Learning Your Clarinet Notes

At around age 11, children can learn to play clarinet notes and take on beginner music designed for this versatile instrument. This age is considered appropriate for learning the instrument because children at that age have full front teeth and the arm strength necessary to support the instrument. Finger span is also large enough to cover the entire clarinet. Children generally start on a B flat soprano clarinet and must learn the different combinations of fingering to produce the desired notes.

The clarinet has one of the widest ranges of any woodwind instrument, with the ability to play 3 ½ octaves. A combination of opening and closing the keys on the clarinet produce different notes.

The clarinet's three different registers make different sounds:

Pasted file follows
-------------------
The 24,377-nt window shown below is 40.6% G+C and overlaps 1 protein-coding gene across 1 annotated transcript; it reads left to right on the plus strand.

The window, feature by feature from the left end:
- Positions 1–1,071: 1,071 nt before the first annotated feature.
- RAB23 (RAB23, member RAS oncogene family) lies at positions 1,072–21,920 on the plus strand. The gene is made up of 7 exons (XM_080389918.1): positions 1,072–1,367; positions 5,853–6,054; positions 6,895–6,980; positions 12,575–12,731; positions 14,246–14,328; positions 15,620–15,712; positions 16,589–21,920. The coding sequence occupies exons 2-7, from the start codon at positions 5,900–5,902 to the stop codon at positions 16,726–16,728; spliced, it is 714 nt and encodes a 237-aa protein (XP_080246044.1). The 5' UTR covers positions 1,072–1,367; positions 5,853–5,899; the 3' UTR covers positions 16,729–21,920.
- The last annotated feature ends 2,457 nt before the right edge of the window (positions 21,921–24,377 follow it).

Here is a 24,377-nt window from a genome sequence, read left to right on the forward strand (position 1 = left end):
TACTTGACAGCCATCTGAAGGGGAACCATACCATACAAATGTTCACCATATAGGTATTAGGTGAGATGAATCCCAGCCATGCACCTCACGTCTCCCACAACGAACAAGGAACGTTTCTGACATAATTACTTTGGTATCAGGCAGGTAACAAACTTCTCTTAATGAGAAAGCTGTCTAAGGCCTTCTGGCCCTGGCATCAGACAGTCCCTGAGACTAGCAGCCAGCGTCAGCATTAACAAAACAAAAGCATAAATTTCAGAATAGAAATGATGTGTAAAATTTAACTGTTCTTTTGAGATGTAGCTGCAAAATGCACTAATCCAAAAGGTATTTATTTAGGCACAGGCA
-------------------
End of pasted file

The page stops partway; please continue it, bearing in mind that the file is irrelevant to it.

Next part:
• Altissimo (top register) covers the notes from the C, two octaves above middle C.
  • Clarino (middle register) goes from the B note above middle C to the C above middle C.
  • Chalumeau (lower register) is from the lower E to the B note above middle C.

To play, the clarinetist will cover seven of the tone holes, operating the rest using the clarinet keys. Some of the beginner notes are among the easiest to play. As the clarinetist perfects the basic notes, more can be added to practice with.

  • Middle A is the easiest note to learn, as all keys are left unpressed but for the left index finger key.
  • B flat is the same as A, except the left thumb should compress the long key right above it.
  • Covering all the finger holes, plus the left fifth finger key produces the B note.
  • Create low F by covering all the finger holes and the top fork key on the right.

The beginning clarinetist can perfect basic notes and moving between the notes by practicing scales. Beginners should go through the B flat major scales, the E flat scale, the A flat scale and the F scale. For those seeking intermediate scales, the D flat, C and G scales will warm up the fingers and mouth.  

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